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Brandeis University's Community Newspaper — Waltham, Mass.

Spoon’s rocky road to fame

The O.C. launches Texas band's career

Published: April 18, 2008
Section: Arts, Etc.

You know those bands whose mainstream popularity is helped greatly by its music’s appearance on a television show or movie? Like The Shins and Garden State or Kimya Dawson and Juno. Well, Spoon is one of those bands and its breakthrough was thanks to The O.C.

After relatively rough beginnings, Texan indie rock band Spoon was probably pretty thankful when The O.C. picked up its single “The Way We Get By.” In 1995, the band signed with Matador Records, and within the year, released its first full-length LP, Telephono, which was met with mixed reviews. What was noticed though was that the album was the beginning of Spoon developing its own fresh sound.

Less than a year later, Spoon released its second EP, Soft Effects, which was successful enough that the band was soon signed to Elektra Records in 1998.

This was their first major label deal and that May, Spoon released A Series of Sneaks. Unfortunately the album did not live up to Elektra’s sales expectations and the band was dropped within four months of the release.

The man responsible for signing Spoon in the first place, Ronn Laffitte, was also fired. Spoon was furious and recorded two songs in response: “The Agony of Laffitte” and “Laffitte Don’t Fail Me Now” which questioned the label’s ethics and empty promises.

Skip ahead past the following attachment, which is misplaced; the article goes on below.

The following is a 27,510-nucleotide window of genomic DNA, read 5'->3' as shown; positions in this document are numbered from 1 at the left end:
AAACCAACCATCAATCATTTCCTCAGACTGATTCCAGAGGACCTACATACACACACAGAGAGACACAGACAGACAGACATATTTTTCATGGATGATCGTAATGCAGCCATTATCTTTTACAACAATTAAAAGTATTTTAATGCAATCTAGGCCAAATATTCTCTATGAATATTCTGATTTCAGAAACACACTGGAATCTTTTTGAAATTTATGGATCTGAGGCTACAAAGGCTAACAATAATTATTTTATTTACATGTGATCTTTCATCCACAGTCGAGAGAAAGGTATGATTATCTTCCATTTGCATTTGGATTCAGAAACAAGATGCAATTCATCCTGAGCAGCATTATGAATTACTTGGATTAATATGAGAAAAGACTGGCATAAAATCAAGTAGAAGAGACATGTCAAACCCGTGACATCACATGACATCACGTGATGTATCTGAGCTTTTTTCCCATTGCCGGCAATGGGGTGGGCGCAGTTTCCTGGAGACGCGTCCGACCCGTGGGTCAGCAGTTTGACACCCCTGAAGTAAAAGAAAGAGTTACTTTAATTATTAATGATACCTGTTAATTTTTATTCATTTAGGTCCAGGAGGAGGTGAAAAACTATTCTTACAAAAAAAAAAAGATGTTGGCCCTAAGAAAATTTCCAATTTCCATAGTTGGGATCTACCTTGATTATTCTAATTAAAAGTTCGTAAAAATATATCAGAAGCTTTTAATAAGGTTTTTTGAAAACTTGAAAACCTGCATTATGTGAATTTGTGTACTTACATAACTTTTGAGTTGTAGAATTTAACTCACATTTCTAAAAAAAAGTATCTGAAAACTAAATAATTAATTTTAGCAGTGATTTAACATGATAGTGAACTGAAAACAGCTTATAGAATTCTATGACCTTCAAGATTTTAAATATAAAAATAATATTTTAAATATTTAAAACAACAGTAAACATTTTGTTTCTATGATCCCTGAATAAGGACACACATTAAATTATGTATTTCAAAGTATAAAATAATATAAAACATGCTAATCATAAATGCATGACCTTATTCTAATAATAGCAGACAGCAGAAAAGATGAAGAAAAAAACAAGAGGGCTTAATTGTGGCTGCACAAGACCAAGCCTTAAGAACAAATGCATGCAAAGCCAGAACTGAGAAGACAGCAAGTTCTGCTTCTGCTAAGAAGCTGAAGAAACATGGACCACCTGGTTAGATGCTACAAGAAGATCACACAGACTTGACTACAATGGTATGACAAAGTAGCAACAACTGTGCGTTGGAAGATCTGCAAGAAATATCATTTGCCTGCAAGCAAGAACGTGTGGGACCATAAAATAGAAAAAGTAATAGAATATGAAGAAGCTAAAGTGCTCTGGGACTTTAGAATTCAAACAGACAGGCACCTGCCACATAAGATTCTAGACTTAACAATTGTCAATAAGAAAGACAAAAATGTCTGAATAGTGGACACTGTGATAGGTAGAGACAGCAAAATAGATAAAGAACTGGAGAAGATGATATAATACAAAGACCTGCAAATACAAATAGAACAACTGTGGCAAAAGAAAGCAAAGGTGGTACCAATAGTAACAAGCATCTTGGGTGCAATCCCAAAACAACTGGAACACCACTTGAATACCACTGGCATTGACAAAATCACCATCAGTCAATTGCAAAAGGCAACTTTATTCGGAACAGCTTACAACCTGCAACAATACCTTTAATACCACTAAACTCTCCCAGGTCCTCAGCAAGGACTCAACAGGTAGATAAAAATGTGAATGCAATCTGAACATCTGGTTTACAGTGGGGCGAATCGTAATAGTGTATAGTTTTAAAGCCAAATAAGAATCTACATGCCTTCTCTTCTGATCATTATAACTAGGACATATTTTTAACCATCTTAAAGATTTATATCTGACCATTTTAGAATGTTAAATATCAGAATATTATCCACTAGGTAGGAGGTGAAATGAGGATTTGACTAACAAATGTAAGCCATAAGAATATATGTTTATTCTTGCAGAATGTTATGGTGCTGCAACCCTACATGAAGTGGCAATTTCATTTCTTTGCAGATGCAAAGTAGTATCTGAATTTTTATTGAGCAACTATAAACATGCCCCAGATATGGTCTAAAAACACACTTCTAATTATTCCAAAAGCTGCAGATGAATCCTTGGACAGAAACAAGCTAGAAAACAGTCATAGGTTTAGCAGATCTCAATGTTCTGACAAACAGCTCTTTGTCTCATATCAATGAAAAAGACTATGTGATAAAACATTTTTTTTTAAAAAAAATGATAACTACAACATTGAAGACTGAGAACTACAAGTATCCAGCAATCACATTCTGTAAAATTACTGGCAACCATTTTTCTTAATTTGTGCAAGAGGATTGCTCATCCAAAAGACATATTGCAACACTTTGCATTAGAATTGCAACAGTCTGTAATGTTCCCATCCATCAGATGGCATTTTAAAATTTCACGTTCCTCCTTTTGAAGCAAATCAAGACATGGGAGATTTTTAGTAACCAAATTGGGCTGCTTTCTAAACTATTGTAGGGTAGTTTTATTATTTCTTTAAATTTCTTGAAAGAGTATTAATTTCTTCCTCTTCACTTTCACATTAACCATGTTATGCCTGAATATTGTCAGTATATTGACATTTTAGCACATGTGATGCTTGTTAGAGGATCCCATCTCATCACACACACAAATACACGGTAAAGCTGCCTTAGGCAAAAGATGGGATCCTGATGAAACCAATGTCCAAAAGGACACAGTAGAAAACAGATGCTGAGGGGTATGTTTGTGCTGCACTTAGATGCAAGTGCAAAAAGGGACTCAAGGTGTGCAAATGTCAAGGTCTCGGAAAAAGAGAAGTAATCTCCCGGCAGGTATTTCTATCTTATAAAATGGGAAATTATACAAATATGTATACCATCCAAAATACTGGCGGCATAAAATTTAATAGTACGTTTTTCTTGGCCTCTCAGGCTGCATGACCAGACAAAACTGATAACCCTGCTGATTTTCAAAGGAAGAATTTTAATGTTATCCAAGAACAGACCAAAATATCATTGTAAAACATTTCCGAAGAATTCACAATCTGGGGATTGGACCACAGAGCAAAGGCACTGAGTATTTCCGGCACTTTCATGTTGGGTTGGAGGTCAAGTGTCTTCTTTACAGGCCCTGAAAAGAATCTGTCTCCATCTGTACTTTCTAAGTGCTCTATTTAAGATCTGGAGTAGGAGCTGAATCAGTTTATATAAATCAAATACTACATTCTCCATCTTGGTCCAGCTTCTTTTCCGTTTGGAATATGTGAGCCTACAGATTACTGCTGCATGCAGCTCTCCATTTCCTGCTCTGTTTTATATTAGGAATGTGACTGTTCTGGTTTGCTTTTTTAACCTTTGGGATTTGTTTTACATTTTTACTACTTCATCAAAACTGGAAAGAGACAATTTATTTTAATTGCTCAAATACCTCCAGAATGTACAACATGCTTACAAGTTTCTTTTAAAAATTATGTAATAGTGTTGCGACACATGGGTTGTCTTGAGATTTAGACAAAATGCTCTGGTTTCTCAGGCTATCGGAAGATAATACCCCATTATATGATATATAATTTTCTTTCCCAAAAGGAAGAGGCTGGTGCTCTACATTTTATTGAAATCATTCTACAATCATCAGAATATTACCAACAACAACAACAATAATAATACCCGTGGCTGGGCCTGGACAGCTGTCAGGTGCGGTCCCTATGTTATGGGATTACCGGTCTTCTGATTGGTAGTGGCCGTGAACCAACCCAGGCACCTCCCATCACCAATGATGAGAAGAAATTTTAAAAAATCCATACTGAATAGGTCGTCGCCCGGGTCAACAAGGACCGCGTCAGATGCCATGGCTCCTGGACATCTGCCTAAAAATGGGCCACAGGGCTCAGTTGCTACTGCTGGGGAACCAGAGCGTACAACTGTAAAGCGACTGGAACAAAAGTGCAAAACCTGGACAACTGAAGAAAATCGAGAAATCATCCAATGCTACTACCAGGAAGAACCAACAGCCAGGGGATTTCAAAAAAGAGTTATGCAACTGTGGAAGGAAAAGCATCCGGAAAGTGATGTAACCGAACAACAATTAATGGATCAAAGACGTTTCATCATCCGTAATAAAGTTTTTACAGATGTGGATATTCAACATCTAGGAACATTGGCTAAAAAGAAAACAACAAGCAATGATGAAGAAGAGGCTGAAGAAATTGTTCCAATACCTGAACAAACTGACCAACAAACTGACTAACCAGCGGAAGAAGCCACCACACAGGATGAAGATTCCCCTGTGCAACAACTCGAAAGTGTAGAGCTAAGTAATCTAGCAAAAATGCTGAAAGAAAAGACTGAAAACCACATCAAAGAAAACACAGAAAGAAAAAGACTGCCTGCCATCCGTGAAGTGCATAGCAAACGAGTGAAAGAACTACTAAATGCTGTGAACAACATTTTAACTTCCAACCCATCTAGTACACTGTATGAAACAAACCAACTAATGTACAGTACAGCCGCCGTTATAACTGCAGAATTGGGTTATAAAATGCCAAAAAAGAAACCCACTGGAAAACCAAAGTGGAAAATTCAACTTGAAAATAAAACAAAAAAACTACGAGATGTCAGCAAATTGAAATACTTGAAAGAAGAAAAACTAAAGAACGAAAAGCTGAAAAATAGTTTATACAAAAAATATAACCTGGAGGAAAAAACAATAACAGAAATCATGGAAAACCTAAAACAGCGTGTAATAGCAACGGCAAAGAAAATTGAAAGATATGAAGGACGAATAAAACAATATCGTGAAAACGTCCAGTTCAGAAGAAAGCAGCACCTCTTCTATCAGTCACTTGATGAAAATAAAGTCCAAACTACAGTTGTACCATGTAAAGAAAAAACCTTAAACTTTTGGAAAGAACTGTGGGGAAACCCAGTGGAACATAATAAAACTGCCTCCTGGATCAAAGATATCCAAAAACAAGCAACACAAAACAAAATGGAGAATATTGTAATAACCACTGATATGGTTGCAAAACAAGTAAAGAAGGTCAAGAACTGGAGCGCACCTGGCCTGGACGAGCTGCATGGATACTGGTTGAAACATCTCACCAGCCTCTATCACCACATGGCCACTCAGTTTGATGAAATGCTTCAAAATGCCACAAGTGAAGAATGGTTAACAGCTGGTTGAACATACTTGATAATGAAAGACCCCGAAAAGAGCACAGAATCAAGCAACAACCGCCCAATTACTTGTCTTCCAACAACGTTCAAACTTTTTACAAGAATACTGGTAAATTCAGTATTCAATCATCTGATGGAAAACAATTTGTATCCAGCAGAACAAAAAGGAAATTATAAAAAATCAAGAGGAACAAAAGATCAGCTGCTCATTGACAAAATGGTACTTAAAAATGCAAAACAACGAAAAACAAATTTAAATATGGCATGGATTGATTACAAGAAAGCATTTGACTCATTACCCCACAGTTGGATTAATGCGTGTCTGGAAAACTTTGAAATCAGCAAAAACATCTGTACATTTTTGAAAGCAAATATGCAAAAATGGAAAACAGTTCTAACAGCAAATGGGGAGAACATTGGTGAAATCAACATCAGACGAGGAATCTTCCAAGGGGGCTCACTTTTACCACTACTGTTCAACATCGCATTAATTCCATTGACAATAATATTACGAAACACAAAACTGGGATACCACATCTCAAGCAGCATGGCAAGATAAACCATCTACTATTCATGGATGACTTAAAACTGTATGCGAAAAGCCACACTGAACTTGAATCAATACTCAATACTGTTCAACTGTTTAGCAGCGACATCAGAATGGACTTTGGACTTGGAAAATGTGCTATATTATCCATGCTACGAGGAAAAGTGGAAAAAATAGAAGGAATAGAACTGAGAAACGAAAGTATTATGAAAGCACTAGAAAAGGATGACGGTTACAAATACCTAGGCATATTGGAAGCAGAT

In 2000, the band was signed with Merge Records and released the EP Love Ways. In 2001, the band released its third LP, Girls Can Tell which was more successful than its previous LPs combined. A year later, the band released Kill the Moonlight, which contained The O.C. famed “The Way We Get By.” By the time their next album, Gimme Fiction, was released in 2005, the band was becoming more famous; the album debuted at number 44 on the Billboard 200.

Britt Daniel, the band’s singer/guitarist collaborated with Brian Reitzell to compose and arrange the soundtrack for the 2006 film, Stranger than Fiction. A year later, the band released its most recent album, Ga Ga Ga Ga Ga, which debuted at number 10 on the Billboard 200.

Many people give bands grief for “going mainstream.” I disagree. I think that Spoon was a great band before The O.C. and continued to be a great band after they became better known.

I personally was very happy when I started hearing Spoon’s music on the radio, because it’s a great feeling when your band begins to be appreciated by a wider audience. Even though I was not an O.C. fan in any capacity, I was still glad to know that they were smart enough to feature Spoon music.

I am also a big fan of the band’s most recent release, Ga Ga Ga Ga Ga. “The Underdog,” “Don’t You Evah,” “Rhythm and Soul,” and the iTunes bonus track “Deep Clean” are all winners in my book. The whole album is a good listen, but those four especially get me going. Some of Spoon’s stuff can sound repetitive, but I like that they have such a distinctive sound.

I would suggest giving Spoon a listen. If you like more mainstream music, then check out “The Way We Get By” or “I Turn My Camera On.” If you’re into other great tracks then definitely check out “Rhythm and Soul.” It’s a great band and I think that they can offer a little something for everyone.